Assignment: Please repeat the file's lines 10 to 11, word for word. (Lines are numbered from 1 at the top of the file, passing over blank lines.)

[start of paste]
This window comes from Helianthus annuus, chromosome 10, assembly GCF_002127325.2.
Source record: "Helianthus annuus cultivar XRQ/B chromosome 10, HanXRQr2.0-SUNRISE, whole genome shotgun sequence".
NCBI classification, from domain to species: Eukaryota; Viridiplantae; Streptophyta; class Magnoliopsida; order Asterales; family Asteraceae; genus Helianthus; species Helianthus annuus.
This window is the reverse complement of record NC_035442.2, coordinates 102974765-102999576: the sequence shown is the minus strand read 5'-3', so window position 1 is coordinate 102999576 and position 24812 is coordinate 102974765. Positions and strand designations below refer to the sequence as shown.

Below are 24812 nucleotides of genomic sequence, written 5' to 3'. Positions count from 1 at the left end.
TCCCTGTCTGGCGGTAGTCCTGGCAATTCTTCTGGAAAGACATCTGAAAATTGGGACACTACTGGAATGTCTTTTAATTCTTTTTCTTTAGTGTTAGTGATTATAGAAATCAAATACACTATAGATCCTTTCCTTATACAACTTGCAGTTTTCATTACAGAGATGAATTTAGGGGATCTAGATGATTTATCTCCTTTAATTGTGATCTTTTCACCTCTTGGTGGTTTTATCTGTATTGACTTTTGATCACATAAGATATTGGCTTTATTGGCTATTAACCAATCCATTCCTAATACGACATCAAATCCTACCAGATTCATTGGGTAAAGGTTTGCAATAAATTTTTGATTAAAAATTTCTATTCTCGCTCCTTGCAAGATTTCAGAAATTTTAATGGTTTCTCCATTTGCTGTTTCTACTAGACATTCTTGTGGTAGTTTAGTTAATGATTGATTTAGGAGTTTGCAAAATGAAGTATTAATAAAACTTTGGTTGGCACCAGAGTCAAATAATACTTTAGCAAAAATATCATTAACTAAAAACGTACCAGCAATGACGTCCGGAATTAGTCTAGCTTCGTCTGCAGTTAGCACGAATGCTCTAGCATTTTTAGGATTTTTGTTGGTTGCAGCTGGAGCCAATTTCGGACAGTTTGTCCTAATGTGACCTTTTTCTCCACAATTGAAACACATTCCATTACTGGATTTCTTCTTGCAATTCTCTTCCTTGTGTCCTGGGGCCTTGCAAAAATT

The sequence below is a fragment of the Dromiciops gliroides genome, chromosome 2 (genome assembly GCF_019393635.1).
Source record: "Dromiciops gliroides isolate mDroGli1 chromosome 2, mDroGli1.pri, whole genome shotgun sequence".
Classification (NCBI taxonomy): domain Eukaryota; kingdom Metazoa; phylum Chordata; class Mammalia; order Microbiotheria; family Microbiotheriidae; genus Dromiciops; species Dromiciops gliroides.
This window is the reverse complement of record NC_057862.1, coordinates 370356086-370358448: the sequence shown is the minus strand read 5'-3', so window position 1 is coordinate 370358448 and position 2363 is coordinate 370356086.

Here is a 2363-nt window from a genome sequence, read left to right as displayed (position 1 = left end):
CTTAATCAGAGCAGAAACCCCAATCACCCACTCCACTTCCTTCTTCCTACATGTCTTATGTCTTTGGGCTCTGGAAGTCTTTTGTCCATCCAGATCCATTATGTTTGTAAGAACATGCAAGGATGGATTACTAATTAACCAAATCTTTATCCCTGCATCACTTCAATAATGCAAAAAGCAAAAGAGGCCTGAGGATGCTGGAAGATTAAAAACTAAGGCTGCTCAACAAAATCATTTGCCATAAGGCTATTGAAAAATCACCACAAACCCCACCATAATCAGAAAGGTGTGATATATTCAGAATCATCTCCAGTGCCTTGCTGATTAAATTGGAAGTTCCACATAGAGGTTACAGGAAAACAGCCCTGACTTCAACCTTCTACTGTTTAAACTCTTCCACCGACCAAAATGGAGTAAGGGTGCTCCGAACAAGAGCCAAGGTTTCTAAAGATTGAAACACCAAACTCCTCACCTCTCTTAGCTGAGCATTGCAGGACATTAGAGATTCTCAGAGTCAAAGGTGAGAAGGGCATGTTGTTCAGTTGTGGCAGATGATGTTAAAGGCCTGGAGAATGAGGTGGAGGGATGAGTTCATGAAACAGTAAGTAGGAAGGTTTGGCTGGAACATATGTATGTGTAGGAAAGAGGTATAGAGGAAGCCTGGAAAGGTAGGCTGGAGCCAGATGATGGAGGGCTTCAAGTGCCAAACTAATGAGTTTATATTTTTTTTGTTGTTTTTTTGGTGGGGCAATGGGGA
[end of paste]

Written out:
This window is the reverse complement of record NC_057862.1, coordinates 370356086-370358448: the sequence shown is the minus strand read 5'-3', so window position 1 is coordinate 370358448 and position 2363 is coordinate 370356086.

Here is a 2363-nt window from a genome sequence, read left to right as displayed (position 1 = left end):